Tuesday, May 18, 2010

GM Turns a Profit

General Motors, which was all but given up for dead a year ago, announced that it turned a profit in the quarter ending March 31, and expects to post a profit for the full year. The New York Times has the numbers:
G.M. reported first-quarter earnings of $865 million as its revenue surged 40 percent, to $31.5 billion.
GM was last profitable in 2004. Chrysler, which posted a relatively small loss of $197 million in the quarter, also expects to post a profit for the year.
In March of last year, GM's
annual report (its last as a publicly traded company) included the chilling caveat, "There is substantial doubt about our ability to continue as a going concern." Last June the company entered bankruptcy, a procedure that seemed unthinkable just a few months earlier.
There were critics who didn't think it would work. There were others who didn't want it to work. The hard right wing was so incensed that
some began calling for a boycott of "Government Motors."
Libertarians complained about heavy handed tactics, such as forcing Rick Wagoner out as CEO and the reworking of existing contracts in bankruptcy. But isn't that what bankruptcy is for? These complaints focused largely on the treatment of bondholders, though all classes of stakeholders—workers, suppliers and dealers—saw contracts reopened or even cancelled. The U.S. auto industry will survive, though many thousands have lost their jobs, and GM and Chrysler both closed up shop in Delaware.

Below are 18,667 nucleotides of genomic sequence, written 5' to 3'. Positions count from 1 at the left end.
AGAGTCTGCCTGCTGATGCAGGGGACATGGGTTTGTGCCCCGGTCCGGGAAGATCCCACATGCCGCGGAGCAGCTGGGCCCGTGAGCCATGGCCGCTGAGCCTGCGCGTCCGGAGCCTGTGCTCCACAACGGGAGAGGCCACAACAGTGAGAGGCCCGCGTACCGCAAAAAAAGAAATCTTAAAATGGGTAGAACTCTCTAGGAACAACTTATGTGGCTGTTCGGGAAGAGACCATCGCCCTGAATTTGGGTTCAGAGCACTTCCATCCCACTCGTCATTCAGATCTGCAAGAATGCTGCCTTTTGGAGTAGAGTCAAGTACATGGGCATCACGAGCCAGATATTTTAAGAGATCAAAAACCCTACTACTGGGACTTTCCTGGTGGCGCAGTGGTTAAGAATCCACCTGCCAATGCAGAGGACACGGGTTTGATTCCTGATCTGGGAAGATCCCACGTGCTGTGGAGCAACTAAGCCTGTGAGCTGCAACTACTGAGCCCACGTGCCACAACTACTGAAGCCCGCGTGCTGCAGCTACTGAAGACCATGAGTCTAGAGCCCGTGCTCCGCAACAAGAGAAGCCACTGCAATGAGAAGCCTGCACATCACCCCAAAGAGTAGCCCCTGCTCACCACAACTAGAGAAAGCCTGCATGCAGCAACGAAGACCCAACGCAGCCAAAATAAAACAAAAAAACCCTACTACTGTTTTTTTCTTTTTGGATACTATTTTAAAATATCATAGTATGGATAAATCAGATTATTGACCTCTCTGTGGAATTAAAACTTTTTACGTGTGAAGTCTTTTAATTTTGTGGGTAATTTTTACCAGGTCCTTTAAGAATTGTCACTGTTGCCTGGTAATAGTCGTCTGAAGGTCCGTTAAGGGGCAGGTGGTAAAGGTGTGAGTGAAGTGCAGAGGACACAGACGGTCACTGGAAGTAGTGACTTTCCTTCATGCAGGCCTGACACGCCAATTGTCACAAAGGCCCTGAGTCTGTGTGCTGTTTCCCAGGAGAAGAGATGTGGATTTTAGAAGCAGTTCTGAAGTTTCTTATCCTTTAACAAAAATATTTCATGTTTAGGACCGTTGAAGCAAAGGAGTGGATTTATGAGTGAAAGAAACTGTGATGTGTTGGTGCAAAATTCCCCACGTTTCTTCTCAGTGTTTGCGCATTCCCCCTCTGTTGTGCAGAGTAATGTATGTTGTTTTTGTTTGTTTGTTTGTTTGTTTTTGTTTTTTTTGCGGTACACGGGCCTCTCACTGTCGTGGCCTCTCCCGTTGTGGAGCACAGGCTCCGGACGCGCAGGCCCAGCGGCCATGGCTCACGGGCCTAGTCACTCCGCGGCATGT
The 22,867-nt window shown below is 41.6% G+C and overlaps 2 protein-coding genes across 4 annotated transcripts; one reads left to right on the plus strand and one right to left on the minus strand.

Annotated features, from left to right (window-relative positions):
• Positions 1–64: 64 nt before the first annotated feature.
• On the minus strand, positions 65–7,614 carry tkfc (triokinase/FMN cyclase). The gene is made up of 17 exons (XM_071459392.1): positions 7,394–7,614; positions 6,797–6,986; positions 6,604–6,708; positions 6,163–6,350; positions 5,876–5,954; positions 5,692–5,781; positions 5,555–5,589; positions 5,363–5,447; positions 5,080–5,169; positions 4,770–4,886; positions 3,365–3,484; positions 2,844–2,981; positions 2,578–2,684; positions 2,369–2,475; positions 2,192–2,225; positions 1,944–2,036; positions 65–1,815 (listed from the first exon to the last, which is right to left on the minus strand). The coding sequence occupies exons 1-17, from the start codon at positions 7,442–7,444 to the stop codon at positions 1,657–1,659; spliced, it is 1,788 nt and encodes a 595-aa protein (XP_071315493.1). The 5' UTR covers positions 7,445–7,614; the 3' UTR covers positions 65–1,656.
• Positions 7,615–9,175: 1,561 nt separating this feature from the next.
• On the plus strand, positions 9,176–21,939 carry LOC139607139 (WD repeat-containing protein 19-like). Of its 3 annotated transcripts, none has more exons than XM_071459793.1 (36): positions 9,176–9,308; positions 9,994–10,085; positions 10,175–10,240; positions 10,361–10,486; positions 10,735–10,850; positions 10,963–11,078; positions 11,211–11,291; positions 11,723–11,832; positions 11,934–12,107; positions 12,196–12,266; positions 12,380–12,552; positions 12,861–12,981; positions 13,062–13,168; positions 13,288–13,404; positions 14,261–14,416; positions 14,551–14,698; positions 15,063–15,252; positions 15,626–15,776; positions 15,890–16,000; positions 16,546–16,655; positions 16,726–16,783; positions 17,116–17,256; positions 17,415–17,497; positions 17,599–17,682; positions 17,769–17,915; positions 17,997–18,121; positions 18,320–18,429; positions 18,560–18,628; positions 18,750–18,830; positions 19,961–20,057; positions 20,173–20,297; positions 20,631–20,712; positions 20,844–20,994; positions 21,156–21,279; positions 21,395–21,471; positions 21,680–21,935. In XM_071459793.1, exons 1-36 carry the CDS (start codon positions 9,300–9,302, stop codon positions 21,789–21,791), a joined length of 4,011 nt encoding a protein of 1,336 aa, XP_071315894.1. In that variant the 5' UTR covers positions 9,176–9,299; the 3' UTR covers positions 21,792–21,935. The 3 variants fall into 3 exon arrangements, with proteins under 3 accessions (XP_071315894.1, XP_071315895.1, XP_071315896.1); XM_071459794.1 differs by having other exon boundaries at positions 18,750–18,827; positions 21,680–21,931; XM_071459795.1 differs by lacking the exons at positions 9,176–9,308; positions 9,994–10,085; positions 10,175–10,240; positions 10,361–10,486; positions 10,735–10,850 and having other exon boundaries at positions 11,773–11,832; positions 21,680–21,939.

Those who opposed the rescue of GM and Chrysler were willing to see the Big Three reduced to just Ford to the cost of hundreds of thousands of more jobs. Without the rescue of GM and Chrysler, unemployment certainly would have climbed higher and the recession would be deeper and longer. I understand some opposed the rescue, either on principle or for political reasons. Perhaps you'd like your recession back.

GM has paid back the $6.7 billion loan from the federal government, which still owns 61 percent of the company. With sales climbing, and the company turning a profit, the government might even make money on its investment.


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